I took my 11 year-old for two nights of backcountry camping in Zion National Park in Utah earlier this Fall. A few hours into our hike – still some ways away from our first campsite – the sole of my right boot began to rip. At first, the flip-flop-slap of the loosened rubber hitting the cardboard shoe-bottom was amusing to my daughter and annoying to me, but still workable.
The further we went into our canyon hike, however, the more panic started to creep in. Without a workable sole, hiking on the canyon rock and cactus scrub of Zion becomes impossible, exacerbated by the weight of a backcountry pack with three days of provisions, for two people. Worse, we couldn’t find the trail turnoff for our campsite at dusk, which started to freak out my daughter. We were out of cellphone range and had passed no one on the trail. Finally, with dark descending and still at least a mile from our un-findable site, the sole of my boot came completely off. We stopped right there, in the middle of the canyon trail, for the night.
Now, I’m an experienced camper, and I have put up our tent dozens of times. But likely flustered by my boot catastrophe, I spent the next ten minutes flailing in the dark, and failing to raise the tent. This made it worse for my daughter. She worried about our missing campsite and the lack of shelter. I worried that I’d have to end our trip early, walking out to the road in defeat on cardboard, doubled-up socks, and a bloody foot. At that moment, nothing was ok and I was the worst Dad ever.
But without a tent, we had a clear view of the stars that night.
In the morning, before the sun broke over the canyon walls, we woke up in our sleeping bags in the middle of the trail, a surprisingly soft and sandy spot. My daughter and I shared an apple. Things started to go well.
My little MacGyver pulled out her roll of blue glitter princess duct tape and wrapped it round and around my boot. We couldn’t know if it would hold for two more days of hiking. For the moment, I could walk. By midday we found our campsite after a morning of retracing steps, wandering around and losing and finding the trail a few times. I told my daughter that the word “Zion” meant “Place that cannot be found” in the language of the native people of the area. She sort of believed me.
Would you believe that the duct tape held, only just barely, over the next two days? On the third morning, during the hike out of the canyon, my left boot began to fall apart, too. There was no more duct tape, and the tape on the right boot threatened to pull apart at any moment. But it held, and I’m very grateful.
Stars in Big Bend
If I’m being totally honest, cultivating gratefulness feels very difficult right now. I don’t know about your screens, but everything on my screens suggests W.B. Yeats’ Second Coming set to the freakish rhythms of Stravinsky’s Rite of Spring.
To help us cultivate an attitude of gratefulness during this Thanksgiving week, my wife and both daughters and I travelled to Big Bend National Park in West Texas. Usually I’m a finance guy, but the out-of-doors puts money and materialism in its proper place.
Out hiking and camping, my material wants reduce to sturdy (new!) hiking boots, sufficient hydration and a starry cloudless sky.
In Big Bend, I am especially grateful for the stars. Is there a clearer place on the planet for stargazing?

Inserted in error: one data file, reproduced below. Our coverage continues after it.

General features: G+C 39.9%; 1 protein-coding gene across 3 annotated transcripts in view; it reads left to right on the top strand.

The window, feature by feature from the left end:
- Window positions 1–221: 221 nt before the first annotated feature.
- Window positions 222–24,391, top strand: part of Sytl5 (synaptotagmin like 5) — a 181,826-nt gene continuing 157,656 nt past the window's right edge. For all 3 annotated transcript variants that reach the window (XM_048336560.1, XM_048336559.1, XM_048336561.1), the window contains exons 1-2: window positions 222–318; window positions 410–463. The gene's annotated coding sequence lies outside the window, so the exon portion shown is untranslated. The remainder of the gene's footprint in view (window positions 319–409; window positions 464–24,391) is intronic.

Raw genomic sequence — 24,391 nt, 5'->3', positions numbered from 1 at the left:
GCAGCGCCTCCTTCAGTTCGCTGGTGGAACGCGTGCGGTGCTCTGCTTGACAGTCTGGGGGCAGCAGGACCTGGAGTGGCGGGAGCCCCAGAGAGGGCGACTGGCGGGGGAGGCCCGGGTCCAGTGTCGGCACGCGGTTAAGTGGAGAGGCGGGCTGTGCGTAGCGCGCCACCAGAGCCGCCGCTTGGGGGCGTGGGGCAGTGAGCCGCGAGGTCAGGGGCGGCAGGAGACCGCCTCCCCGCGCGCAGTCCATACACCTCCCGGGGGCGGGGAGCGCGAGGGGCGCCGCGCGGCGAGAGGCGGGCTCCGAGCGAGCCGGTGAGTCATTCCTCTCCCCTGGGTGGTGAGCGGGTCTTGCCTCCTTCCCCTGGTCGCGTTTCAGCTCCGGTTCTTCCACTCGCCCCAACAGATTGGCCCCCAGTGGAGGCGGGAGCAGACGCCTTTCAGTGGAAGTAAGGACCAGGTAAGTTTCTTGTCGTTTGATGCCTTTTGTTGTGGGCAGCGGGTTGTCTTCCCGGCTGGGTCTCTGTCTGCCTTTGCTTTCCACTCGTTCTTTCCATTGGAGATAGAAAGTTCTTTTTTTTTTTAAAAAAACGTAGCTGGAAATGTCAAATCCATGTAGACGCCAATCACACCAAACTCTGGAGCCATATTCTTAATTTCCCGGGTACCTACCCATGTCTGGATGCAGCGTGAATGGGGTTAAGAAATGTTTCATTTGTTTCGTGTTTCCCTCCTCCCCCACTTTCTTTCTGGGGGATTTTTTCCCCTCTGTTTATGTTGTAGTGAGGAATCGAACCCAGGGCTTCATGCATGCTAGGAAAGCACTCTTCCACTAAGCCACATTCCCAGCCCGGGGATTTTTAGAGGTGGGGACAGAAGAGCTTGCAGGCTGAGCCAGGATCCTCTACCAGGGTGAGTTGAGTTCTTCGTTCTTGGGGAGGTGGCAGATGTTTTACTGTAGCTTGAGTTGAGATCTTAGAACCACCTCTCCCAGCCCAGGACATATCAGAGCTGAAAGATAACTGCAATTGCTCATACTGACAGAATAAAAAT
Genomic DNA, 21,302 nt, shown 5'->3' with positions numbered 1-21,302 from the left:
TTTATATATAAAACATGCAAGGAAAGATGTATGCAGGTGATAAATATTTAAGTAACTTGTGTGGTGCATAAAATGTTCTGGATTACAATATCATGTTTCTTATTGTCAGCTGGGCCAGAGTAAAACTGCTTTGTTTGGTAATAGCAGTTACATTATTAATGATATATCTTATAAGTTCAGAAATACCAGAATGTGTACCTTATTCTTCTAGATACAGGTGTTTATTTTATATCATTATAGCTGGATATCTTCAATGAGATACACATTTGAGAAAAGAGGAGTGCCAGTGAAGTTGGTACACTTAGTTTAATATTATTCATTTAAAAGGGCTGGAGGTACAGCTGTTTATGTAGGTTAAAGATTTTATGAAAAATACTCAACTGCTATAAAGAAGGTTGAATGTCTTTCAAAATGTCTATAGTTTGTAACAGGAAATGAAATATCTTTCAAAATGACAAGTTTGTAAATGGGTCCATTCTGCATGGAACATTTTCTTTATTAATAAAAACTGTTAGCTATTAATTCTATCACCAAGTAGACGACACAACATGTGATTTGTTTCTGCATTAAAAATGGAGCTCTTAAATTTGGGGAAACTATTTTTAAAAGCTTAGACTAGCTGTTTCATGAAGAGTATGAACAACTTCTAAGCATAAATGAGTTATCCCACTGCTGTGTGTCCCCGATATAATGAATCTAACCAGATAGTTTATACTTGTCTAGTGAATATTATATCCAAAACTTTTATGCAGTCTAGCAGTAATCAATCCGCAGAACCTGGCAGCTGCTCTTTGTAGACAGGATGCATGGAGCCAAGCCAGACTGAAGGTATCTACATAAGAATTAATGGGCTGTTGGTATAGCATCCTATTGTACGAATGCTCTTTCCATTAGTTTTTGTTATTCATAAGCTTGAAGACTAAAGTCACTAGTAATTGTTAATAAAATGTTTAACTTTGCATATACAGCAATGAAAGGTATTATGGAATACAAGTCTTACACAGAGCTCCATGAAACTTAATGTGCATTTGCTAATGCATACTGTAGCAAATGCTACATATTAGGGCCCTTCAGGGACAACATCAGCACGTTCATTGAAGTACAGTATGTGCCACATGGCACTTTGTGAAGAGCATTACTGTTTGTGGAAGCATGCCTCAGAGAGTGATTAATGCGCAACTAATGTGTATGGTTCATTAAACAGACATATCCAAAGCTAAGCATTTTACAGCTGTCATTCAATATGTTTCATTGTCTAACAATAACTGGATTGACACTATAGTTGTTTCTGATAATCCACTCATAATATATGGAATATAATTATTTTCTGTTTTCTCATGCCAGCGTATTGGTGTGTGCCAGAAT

Each time I go camping I recite Ralph Waldo Emerson from his book Nature:
“If the stars should appear one night in a thousand years, how would men believe and adore; and preserve for many generations the remembrance of the city of God which had been shown! But every night come out these envoys of beauty, and light the universe with their admonishing smile.”
What are my political worries compared to the timeline of the stars? I am grateful to be able to witness the city of God above. Each and every night, too!
Our National Parks
One other thing for which I’m extremely grateful: National Parks! Whether you prefer your government big or small, this is government at its finest. Park Rangers greet us in their pressed khakis and hats. You pay your affordable campsite fee by putting bills into a little envelope and grabbing a tag. Trusting. Retro. Peaceful.
Last month the San Antonio-based poet Naomi Shihab Nye published a poem about Big Bend, one of fifty works commissioned by the National Park Service to celebrate the parks in every state.
Midway through the poem she writes:
“Big bend in thinking – why did you dream you needed so much? Water, one small pack. Once I lay on my back on a concrete table the whole day and read a book. A whole book, and it was long. The day I continue to feast on.”
The poem ends,
“You will not find a prime minister in Big Bend, a president, or even a candidate, beyond the lion, the javelina, the eagle lighting on its nest.”
Thanksgiving is my favorite national holiday. I am grateful for my hiking boots, a starry sky, and the national parks.
Hiking boots again
Now then, we were speaking about the great things about our country. I mean, I’m sorry, my boots.
Things fall apart. The center cannot hold. Can you walk without your sole? Nothing like this has ever happened in all my years of hiking and camping. I’m especially grateful for a creative duct-tape solution from my unexpectedly resourceful kid.
What happened in Zion is all a metaphor, but also has the advantage of being one hundred percent true. We all need the humility and perspective gained by looking up, before going to sleep, at the city of God above. By the grace of blue glitter princess duct tape, barely holding everything together, I hope we’re going to be ok.
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